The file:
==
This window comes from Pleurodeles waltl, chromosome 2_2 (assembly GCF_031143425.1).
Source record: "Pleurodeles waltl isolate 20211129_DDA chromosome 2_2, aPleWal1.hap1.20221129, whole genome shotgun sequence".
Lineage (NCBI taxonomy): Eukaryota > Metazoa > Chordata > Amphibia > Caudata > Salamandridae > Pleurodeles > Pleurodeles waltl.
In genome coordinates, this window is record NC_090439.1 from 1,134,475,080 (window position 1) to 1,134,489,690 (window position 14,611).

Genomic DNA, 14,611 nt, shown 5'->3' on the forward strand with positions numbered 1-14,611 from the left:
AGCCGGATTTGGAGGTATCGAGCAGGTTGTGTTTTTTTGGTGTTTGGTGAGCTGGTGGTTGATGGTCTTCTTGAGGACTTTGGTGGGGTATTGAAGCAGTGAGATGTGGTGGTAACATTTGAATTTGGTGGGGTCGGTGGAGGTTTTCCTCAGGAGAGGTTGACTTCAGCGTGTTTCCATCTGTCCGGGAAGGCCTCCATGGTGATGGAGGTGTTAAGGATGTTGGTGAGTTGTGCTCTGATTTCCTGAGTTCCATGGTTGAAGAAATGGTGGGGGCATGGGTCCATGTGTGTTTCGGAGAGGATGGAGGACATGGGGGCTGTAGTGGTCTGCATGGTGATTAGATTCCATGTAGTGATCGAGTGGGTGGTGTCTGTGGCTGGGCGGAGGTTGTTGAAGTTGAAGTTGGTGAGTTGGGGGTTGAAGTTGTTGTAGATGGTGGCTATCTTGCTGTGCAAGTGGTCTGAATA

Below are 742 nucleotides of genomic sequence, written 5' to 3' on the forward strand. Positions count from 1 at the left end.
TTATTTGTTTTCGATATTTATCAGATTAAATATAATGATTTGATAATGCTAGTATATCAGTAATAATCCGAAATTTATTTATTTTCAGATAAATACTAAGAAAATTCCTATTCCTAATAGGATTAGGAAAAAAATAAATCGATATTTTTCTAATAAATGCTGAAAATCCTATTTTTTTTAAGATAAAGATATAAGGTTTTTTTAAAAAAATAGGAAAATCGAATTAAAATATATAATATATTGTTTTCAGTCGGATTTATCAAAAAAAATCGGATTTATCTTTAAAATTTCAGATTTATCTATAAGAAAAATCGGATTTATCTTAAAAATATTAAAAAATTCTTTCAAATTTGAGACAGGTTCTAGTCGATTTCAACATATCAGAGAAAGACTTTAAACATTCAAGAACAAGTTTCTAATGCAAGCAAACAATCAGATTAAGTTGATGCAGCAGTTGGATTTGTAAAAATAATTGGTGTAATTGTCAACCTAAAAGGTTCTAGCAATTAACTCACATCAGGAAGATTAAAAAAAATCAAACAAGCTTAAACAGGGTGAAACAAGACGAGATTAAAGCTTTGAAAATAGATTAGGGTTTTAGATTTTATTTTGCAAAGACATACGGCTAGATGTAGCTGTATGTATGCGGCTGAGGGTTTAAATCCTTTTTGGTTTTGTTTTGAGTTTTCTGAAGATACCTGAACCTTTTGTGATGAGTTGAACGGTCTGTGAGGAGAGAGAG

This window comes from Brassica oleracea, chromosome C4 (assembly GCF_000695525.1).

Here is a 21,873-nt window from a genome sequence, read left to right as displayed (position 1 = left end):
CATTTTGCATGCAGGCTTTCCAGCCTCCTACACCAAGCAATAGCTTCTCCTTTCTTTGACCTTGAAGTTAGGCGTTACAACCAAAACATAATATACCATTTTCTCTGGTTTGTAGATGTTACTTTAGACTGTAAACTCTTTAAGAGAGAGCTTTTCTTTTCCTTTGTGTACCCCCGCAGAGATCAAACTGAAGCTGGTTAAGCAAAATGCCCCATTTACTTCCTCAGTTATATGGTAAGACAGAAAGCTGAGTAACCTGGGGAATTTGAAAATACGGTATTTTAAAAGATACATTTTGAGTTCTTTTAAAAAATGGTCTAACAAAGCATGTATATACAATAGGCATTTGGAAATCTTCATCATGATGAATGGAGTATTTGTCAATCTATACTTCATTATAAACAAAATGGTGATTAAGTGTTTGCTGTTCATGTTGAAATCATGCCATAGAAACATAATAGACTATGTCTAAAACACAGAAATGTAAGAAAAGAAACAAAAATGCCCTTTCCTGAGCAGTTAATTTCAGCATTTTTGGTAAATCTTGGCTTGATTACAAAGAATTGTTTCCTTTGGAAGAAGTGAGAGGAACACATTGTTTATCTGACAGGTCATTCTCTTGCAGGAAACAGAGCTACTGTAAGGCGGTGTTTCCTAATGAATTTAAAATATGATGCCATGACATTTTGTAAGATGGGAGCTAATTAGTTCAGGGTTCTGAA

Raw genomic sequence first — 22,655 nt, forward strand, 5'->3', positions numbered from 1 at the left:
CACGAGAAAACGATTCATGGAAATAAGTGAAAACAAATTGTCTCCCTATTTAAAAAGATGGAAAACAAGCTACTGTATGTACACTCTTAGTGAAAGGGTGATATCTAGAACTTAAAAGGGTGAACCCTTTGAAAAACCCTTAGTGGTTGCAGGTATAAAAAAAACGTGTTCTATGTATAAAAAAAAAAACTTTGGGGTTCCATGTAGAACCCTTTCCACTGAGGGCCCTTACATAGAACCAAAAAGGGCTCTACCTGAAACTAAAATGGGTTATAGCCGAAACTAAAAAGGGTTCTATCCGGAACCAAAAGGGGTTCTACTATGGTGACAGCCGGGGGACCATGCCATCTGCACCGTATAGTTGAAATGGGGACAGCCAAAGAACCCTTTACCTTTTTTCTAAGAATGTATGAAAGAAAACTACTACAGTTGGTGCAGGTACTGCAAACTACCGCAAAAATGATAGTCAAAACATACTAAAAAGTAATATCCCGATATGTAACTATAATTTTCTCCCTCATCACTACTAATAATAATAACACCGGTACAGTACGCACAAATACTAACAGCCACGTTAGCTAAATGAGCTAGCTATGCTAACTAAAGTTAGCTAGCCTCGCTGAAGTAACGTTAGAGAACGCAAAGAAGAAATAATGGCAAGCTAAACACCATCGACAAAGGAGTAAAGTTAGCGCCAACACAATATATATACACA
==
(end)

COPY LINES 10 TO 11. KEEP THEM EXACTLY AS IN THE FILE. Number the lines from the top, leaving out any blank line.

Here is a 21,873-nt window from a genome sequence, read left to right as displayed (position 1 = left end):
CATTTTGCATGCAGGCTTTCCAGCCTCCTACACCAAGCAATAGCTTCTCCTTTCTTTGACCTTGAAGTTAGGCGTTACAACCAAAACATAATATACCATTTTCTCTGGTTTGTAGATGTTACTTTAGACTGTAAACTCTTTAAGAGAGAGCTTTTCTTTTCCTTTGTGTACCCCCGCAGAGATCAAACTGAAGCTGGTTAAGCAAAATGCCCCATTTACTTCCTCAGTTATATGGTAAGACAGAAAGCTGAGTAACCTGGGGAATTTGAAAATACGGTATTTTAAAAGATACATTTTGAGTTCTTTTAAAAAATGGTCTAACAAAGCATGTATATACAATAGGCATTTGGAAATCTTCATCATGATGAATGGAGTATTTGTCAATCTATACTTCATTATAAACAAAATGGTGATTAAGTGTTTGCTGTTCATGTTGAAATCATGCCATAGAAACATAATAGACTATGTCTAAAACACAGAAATGTAAGAAAAGAAACAAAAATGCCCTTTCCTGAGCAGTTAATTTCAGCATTTTTGGTAAATCTTGGCTTGATTACAAAGAATTGTTTCCTTTGGAAGAAGTGAGAGGAACACATTGTTTATCTGACAGGTCATTCTCTTGCAGGAAACAGAGCTACTGTAAGGCGGTGTTTCCTAATGAATTTAAAATATGATGCCATGACATTTTGTAAGATGGGAGCTAATTAGTTCAGGGTTCTGAA